Most of the the seven public-sector prisons to close under a £63m a year cost-saving drive announced by the Secretary State for Justice, Chris Grayling, are at the centre of English towns. The 2,600 “old and uneconomic places” will be removed by closing the following prisons:
- HMP Bullwood Hall – next to Rayleigh Essex
- HMP Camp Hill – near HMP Parkhurst on the Isle of Wight
- HMP Canterbury – next to St Augustine’s Abbey in the City Centre
- HMP Gloucester – near the docks in the City Centre
- HMP Kingston – near the historic docks in Portsmouth city centre
- HMP Shepton Mallet – in the town centre
- HMP Shrewsbury – next to the barracks over the river from the city centre
The decision is controversial partly because it implies that prisoners will be held in bigger prisons, further from their own communities. Juliet Lyon of the Prison Reform Trust was quoted in the Guardian and on the BBC as saying that small community prisons tended to be safer and better at reducing reoffending than huge, anonymous establishments.
Four of the prisons are listed buildings, which should mean that they are preserved and, hopefully, new uses found for them. According to the official listing, the outer gatehouse of HMP Gloucester (1826) was converted to the prison service museum in 1993. One wing, built at the same time, was the old Debtors’ Prison. The central cell block, entrance gatehouse and prison chapel was, originally the County Gaol, which was begun in 1774, is Grade II* listed, that is recognised as a particularly important building of more than special interest.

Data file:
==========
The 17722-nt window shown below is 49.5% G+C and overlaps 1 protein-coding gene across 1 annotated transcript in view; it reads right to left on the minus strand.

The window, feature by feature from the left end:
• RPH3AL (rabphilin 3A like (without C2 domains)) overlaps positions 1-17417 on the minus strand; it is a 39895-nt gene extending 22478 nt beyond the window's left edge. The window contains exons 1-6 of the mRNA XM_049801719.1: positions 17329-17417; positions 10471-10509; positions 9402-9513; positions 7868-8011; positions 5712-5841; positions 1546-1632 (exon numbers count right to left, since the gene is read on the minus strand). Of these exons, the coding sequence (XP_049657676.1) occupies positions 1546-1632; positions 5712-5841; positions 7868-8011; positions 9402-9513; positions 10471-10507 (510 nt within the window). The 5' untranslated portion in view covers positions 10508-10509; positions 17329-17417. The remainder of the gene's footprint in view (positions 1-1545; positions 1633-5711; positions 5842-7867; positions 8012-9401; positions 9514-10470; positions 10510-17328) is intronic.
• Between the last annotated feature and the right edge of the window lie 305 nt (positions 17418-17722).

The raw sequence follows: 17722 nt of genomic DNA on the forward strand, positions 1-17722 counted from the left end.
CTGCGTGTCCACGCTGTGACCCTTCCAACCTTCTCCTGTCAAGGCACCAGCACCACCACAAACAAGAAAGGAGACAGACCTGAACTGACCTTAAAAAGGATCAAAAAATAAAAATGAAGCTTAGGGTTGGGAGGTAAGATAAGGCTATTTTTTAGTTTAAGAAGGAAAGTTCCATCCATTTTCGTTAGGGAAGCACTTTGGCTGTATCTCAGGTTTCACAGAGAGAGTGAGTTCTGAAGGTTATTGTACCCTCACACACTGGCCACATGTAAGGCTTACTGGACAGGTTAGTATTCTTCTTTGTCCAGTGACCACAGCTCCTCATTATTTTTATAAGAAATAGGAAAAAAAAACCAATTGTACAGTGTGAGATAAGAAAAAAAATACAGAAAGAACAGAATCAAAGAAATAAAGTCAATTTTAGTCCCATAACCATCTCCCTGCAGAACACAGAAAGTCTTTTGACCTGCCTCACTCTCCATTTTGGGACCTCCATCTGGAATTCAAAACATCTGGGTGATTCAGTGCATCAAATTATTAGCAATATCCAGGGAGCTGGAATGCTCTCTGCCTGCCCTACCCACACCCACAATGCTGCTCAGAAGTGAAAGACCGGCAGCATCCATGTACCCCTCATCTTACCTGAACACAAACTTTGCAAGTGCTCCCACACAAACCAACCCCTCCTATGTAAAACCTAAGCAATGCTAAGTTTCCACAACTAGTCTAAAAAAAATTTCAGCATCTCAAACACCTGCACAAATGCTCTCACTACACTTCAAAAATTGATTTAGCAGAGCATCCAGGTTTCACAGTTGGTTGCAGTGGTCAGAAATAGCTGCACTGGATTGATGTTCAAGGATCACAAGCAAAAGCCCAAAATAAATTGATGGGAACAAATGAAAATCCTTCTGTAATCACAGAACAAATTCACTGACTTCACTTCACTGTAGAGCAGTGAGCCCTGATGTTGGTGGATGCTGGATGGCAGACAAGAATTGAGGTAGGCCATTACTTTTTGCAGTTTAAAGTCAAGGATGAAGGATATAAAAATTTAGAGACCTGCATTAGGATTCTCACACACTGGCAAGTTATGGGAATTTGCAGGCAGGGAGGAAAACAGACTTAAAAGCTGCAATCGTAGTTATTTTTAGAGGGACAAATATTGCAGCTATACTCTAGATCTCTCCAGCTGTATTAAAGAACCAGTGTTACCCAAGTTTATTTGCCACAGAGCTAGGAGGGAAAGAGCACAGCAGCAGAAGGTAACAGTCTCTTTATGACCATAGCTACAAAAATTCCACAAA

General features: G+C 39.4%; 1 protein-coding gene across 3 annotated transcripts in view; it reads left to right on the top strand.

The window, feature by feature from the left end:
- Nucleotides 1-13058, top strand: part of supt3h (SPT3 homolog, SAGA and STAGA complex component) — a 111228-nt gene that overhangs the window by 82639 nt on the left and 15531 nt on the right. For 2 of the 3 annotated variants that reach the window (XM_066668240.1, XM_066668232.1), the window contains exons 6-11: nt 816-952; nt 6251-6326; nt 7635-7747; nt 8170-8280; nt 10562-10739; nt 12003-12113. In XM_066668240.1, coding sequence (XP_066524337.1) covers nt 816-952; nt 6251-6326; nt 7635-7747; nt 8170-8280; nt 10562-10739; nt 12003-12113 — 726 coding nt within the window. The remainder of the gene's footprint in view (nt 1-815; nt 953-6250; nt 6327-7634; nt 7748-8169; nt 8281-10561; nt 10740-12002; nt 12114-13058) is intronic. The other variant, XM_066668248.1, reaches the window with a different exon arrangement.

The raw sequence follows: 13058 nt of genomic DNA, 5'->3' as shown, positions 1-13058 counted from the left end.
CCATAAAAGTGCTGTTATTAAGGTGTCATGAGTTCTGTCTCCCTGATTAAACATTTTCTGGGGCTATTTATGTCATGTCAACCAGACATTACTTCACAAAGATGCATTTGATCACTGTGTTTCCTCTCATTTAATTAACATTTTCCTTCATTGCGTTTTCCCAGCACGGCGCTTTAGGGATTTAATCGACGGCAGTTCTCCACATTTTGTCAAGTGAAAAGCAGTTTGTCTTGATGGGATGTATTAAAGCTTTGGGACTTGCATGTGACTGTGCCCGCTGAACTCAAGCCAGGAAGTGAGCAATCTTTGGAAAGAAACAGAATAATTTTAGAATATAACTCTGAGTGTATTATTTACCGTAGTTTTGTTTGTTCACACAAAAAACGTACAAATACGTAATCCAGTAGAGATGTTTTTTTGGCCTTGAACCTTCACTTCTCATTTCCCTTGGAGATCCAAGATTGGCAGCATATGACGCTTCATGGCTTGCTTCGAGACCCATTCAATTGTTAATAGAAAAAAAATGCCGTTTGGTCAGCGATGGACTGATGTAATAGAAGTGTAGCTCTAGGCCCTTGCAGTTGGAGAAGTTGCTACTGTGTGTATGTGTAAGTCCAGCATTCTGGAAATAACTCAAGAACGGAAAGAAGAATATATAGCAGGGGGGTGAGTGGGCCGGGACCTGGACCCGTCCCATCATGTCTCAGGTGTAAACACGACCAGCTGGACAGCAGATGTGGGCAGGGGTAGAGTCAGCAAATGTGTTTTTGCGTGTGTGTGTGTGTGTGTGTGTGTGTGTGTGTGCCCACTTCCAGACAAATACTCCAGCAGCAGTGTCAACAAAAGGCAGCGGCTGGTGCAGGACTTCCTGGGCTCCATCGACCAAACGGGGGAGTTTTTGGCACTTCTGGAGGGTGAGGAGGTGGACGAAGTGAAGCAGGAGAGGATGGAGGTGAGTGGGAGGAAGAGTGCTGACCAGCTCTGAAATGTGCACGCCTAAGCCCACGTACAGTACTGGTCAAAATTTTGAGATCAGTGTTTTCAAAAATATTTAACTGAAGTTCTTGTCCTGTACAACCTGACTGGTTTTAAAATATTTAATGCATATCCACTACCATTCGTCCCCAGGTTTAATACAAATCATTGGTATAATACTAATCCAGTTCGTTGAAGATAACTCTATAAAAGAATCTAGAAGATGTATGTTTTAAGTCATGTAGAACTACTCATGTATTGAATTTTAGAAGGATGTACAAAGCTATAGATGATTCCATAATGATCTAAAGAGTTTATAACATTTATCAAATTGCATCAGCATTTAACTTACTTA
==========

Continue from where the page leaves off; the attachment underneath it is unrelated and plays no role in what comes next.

HMP Shepton Mallet is also Grade II* listed. Originally built 1610, new buildings by George Allen Underwood were added in 1818-1819, with further alterations made by Richard Carver. On the glamorous side for a prison, it features an “austere” classical facade of three bays, with segmental headed stone architraves with emphasised keystones. The rusticated ground floor has three further storeys above.
HMP Portsmouth, built of snecked blue Portland stone rubble, flint, red and blue brick and ashlar stone dressings, with slate roofs and stone chimney stacks, was built in 1887 by George Rake. HMP Shrewsbury was built in 1787-1793 by John Hiram Haycock, Thomas Telford,and John Howard. It is brick with some stonework and Welsh slate roofs with a high boundary wall with gate, surrounding the main block with canted wings each side, and another wing to rear.